February 15, 1968
Order, entered September 6, 1967, unanimously modified, on the law, to the extent of denying defendant's cross motion for summary judgment and, as so modified, affirmed, and judgment entered thereon dismissing the complaint reversed and vacated, with $50 costs and disbursements to abide the event. The action is brought against a liability insurer to recover the sum paid by the insured in settlement of an action for breach of warranty brought against it by the purchaser of compressed cellulose sponges. The plaintiff also seeks reimbursement for sums paid for legal expenses and disbursements in defending the action. Several million sponges were sold and delivered by the insured to be used by the purchaser in connection with the manufacture and sale of its liquid shoe polish. Each sponge was affixed to the inside of a polish container so that it would absorb the polish and be used by a consumer to apply the same to his shoes. The sponges, however, contained salt which permeated the polishing liquid, depriving it of its gloss and rendering the polish unmerchantable. The plaintiff claims that an "`accident' occurred when the salted sponges interacted with the liquid polish"; that an "`accident' did in fact take place when the salted sponges came into contact with the * * * polish and ruined same." On this basis, plaintiff contends that the liability incurred by it to the purchaser of the sponges is covered by the policy in that it was liability for "damages because of injury to * * * property * * * caused by accident". Incidentally, however, it should be noted that the claim asserted against plaintiff by the purchaser of the sponges was not solely for damages directly resulting from the alleged accidents but included consequential damages for breach of warranty. The subject policy is labeled as and is in the general form of a "Comprehensive General — Automobile Liability" policy but it contains numerous endorsements and riders purporting to limit in some instances and to extend in others the insuring agreements. Upon examination of the entire contract as presented to Special Term and as contained in the original record, we are unable to determine the question of coverage as a matter of law. We have concluded that there is such ambiguity in the policy as a whole and in the various endorsements that the question of coverage and the extent thereof should not be determined without affording the parties the opportunity to present proper extrinsic evidence at a plenary trial. (See Sincoff v. Liberty Mut. Fire Ins. Co., 11 N.Y.2d 386, 390; Shneiderman v. Metropolitan Cas. Co., 14 A.D.2d 284, 289; W.S. Hayes Inc. v. Public Serv. Mut. Ins. Co., 12 A.D.2d 989, app. dsmd. 10 N.Y.2d 826.) In the circumstances here, we conclude that the disposition of the defenses should also await the trial.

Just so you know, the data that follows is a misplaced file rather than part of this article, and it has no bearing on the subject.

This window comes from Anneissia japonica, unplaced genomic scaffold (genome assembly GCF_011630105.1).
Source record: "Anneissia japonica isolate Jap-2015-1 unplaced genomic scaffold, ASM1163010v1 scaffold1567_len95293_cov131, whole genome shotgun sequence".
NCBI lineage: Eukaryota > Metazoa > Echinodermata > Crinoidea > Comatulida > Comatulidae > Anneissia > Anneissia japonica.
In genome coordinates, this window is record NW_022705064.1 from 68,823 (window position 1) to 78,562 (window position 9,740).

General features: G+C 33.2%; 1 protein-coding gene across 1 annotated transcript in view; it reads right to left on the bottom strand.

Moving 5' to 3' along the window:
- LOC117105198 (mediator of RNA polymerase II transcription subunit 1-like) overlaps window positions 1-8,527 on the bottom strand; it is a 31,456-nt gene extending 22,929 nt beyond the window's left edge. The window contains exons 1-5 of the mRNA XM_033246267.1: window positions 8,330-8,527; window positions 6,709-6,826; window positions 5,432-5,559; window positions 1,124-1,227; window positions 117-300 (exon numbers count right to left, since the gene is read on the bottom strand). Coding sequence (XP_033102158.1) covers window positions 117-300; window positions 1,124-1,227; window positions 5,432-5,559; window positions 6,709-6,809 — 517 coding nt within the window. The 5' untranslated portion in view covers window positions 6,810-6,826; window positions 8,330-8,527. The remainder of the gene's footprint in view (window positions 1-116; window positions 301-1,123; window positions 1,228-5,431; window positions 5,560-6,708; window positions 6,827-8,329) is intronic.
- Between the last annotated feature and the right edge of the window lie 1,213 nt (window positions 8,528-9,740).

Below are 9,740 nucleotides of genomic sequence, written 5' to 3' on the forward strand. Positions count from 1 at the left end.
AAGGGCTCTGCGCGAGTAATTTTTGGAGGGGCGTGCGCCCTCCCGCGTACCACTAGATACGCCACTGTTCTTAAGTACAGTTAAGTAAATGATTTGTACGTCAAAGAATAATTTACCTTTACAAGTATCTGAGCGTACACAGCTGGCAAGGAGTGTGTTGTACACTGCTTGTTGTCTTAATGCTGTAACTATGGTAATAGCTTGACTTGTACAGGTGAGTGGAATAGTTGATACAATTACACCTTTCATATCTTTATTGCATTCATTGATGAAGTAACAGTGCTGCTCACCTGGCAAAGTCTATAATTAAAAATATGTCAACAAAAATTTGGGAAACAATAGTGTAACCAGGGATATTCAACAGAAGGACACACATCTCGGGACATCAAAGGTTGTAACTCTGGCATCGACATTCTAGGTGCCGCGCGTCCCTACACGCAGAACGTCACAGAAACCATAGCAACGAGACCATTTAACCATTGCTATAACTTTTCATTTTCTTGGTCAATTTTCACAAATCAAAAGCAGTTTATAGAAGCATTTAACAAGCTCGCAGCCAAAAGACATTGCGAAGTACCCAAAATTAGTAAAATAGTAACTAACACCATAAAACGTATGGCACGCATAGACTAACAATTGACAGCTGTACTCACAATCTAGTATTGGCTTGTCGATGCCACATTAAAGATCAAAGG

Concur — Eager, J.P., Capozzoli, Tilzer, McGivern and Rabin, JJ.